Sarah Ferguson diagnosed with skin cancer

January 23 : Sarah Ferguson has expressed her astonishment at being diagnosed with malignant melanoma, a form of skin cancer, but maintains a positive outlook. The Duchess of York shared her feelings on Instagram, expressing gratitude for the overwhelming love and support received.

The melanoma diagnosis followed the removal of a cancerous mole during her breast cancer treatment. While undergoing reconstructive surgery, several moles were removed and analyzed, revealing the presence of malignant melanoma.

This marks the second cancer diagnosis for the duchess within a year, following her earlier battle with breast cancer, which led to a mastectomy and reconstructive surgery. Despite the shock of another cancer diagnosis, she remains in good spirits and appreciates the outpouring of affection from well-wishers.

The duchess’s dermatologist recommended the removal and analysis of moles during reconstructive surgery, with one mole identified as cancerous. Further investigations are underway to ensure early detection.

Sources close to the duchess report her return to the UK after initial recovery in Austria. Facing a second cancer diagnosis within six months is undoubtedly a significant challenge, but her resilience and the support of her family are aiding her through this difficult time.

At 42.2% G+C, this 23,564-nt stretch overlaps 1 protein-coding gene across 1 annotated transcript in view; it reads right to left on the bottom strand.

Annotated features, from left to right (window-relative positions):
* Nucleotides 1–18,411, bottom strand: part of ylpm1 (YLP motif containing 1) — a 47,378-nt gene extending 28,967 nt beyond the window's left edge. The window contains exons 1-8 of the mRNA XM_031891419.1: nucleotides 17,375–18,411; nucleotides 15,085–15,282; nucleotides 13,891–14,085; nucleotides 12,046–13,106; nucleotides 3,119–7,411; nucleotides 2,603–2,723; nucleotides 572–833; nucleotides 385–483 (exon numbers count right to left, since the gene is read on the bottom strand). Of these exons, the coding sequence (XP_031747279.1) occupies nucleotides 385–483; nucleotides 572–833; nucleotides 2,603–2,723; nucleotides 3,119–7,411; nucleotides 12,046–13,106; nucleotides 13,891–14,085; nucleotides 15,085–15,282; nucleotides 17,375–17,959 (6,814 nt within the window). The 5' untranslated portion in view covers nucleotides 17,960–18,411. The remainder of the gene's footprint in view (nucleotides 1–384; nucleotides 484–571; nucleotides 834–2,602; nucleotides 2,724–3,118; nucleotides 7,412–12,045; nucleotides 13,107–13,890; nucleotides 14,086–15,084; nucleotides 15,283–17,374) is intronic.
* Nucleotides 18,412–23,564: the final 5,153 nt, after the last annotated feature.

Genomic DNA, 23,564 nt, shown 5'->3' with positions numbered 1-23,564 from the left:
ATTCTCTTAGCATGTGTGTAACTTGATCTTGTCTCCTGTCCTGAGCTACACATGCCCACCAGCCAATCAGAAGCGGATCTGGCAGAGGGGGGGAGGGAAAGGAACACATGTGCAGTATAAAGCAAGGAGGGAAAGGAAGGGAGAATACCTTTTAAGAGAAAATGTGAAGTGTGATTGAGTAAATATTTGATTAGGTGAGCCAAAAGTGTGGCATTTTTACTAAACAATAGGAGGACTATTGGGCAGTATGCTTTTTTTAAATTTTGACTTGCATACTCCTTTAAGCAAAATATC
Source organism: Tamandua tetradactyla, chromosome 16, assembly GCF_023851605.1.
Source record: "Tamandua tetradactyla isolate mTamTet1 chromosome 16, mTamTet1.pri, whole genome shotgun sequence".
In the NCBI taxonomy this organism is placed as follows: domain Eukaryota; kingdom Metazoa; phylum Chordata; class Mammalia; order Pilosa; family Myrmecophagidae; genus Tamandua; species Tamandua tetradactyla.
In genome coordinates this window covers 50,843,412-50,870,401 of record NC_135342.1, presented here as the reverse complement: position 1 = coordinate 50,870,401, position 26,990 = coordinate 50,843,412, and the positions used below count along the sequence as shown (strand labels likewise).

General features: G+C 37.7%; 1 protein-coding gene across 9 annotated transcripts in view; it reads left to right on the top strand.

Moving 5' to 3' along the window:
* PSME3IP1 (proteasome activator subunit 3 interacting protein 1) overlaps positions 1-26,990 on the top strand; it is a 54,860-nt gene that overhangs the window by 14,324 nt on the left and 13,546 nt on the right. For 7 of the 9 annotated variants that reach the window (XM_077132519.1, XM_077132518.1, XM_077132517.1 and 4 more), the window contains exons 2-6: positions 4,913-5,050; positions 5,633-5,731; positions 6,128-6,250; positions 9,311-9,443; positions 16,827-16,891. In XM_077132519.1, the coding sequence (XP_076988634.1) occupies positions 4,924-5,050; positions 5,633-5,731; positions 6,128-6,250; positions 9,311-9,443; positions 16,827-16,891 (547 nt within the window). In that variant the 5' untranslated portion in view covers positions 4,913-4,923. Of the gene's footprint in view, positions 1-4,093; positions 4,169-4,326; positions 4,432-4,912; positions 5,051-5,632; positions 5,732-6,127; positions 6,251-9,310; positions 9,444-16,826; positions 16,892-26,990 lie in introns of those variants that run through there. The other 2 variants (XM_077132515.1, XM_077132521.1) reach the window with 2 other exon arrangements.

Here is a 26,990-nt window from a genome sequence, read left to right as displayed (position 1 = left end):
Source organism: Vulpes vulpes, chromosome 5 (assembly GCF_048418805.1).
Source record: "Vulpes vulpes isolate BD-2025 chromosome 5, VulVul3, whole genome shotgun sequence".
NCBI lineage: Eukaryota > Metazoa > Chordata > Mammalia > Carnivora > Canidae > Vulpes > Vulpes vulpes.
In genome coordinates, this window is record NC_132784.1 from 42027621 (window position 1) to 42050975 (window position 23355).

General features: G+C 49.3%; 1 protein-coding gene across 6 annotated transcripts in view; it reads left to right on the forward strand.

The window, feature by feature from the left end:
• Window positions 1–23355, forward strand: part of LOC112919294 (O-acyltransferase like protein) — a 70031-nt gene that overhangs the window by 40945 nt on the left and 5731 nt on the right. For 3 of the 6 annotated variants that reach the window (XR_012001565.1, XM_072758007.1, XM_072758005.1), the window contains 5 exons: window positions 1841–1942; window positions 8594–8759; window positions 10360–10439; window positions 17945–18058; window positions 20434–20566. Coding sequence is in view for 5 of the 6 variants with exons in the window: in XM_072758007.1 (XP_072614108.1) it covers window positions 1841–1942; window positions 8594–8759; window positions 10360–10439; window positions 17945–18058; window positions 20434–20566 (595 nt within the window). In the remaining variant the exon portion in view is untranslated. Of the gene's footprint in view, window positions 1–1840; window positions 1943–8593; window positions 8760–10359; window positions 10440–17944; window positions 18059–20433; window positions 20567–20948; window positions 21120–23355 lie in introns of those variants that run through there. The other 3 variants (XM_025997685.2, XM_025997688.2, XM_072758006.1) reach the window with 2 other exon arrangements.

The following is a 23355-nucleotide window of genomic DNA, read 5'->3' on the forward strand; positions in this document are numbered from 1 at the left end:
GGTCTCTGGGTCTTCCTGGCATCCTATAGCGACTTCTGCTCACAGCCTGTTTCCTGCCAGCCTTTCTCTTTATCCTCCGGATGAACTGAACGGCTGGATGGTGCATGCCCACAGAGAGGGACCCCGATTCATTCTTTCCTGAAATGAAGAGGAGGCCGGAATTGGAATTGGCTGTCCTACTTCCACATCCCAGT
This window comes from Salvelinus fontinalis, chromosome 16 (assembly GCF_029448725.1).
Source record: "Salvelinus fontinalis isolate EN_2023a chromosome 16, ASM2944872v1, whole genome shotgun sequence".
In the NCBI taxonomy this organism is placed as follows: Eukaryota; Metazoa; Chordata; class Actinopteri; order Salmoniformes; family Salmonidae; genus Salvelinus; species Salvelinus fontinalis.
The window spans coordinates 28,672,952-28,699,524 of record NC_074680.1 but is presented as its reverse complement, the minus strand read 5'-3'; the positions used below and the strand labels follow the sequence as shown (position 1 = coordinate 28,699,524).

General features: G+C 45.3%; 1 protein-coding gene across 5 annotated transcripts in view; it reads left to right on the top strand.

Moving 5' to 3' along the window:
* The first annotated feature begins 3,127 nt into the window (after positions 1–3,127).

Having previously dealt publicly with breast cancer, the duchess advocated for regular screenings and used her podcast to raise awareness. Last year, she underwent a mastectomy at King Edward VII hospital in London.

Despite not being invited to the Coronation in May, the duchess joined the Royal Family at Sandringham for Christmas, marking her first appearance in over 30 years. The 64-year-old, formerly married to Prince Andrew, continues to share a home with him at Royal Lodge.

In unrelated health news, Kensington Palace disclosed that the Princess of Wales underwent successful planned abdominal surgery and would be hospitalized for up to two weeks, while Buckingham Palace announced that the King would receive treatment for a benign prostate condition.

Melanoma, a type of skin cancer, can spread to other parts of the body, often caused by ultraviolet light from the sun or sunbeds. Factors such as age, skin type, mole count, and family history increase the risk. Symptoms include new or changing moles, large moles, and irregularly shaped or multicolored moles. The NHS advises consulting a GP for moles that are new, changing, painful, itchy, or bleeding, and recommends sun protection measures to reduce the risk of melanoma.